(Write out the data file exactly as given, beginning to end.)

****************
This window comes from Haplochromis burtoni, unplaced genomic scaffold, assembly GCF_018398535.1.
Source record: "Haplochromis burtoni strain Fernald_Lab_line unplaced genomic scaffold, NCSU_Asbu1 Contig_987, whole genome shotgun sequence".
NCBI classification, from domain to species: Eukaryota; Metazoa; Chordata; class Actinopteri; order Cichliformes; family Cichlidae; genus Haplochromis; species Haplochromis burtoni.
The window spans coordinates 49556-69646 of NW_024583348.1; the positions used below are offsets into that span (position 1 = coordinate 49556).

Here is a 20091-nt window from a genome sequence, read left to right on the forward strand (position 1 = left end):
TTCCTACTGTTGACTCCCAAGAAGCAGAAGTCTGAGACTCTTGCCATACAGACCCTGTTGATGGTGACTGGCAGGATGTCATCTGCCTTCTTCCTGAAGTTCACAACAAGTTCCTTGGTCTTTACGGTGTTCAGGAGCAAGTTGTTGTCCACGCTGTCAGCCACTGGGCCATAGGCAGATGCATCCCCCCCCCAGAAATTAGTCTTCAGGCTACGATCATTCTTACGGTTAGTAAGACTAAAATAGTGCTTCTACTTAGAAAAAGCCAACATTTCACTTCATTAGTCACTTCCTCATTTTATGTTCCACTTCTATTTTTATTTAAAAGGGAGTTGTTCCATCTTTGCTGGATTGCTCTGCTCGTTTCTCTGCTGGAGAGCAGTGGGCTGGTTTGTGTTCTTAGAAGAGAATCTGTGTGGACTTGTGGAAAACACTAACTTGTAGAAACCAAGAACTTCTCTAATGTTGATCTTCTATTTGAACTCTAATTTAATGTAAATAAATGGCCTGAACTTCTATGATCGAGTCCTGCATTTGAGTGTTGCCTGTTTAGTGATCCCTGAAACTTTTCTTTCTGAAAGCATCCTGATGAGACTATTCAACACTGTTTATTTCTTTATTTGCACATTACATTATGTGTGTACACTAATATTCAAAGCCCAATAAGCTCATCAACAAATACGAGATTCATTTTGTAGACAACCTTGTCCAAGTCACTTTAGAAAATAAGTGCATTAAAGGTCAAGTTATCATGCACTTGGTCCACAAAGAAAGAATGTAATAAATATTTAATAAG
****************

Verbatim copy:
This window comes from Haplochromis burtoni, unplaced genomic scaffold, assembly GCF_018398535.1.
Source record: "Haplochromis burtoni strain Fernald_Lab_line unplaced genomic scaffold, NCSU_Asbu1 Contig_987, whole genome shotgun sequence".
NCBI classification, from domain to species: Eukaryota; Metazoa; Chordata; class Actinopteri; order Cichliformes; family Cichlidae; genus Haplochromis; species Haplochromis burtoni.
The window spans coordinates 49556-69646 of NW_024583348.1; the positions used below are offsets into that span (position 1 = coordinate 49556).

Here is a 20091-nt window from a genome sequence, read left to right on the forward strand (position 1 = left end):
TTCCTACTGTTGACTCCCAAGAAGCAGAAGTCTGAGACTCTTGCCATACAGACCCTGTTGATGGTGACTGGCAGGATGTCATCTGCCTTCTTCCTGAAGTTCACAACAAGTTCCTTGGTCTTTACGGTGTTCAGGAGCAAGTTGTTGTCCACGCTGTCAGCCACTGGGCCATAGGCAGATGCATCCCCCCCCCAGAAATTAGTCTTCAGGCTACGATCATTCTTACGGTTAGTAAGACTAAAATAGTGCTTCTACTTAGAAAAAGCCAACATTTCACTTCATTAGTCACTTCCTCATTTTATGTTCCACTTCTATTTTTATTTAAAAGGGAGTTGTTCCATCTTTGCTGGATTGCTCTGCTCGTTTCTCTGCTGGAGAGCAGTGGGCTGGTTTGTGTTCTTAGAAGAGAATCTGTGTGGACTTGTGGAAAACACTAACTTGTAGAAACCAAGAACTTCTCTAATGTTGATCTTCTATTTGAACTCTAATTTAATGTAAATAAATGGCCTGAACTTCTATGATCGAGTCCTGCATTTGAGTGTTGCCTGTTTAGTGATCCCTGAAACTTTTCTTTCTGAAAGCATCCTGATGAGACTATTCAACACTGTTTATTTCTTTATTTGCACATTACATTATGTGTGTACACTAATATTCAAAGCCCAATAAGCTCATCAACAAATACGAGATTCATTTTGTAGACAACCTTGTCCAAGTCACTTTAGAAAATAAGTGCATTAAAGGTCAAGTTATCATGCACTTGGTCCACAAAGAAAGAATGTAATAAATATTTAATAAG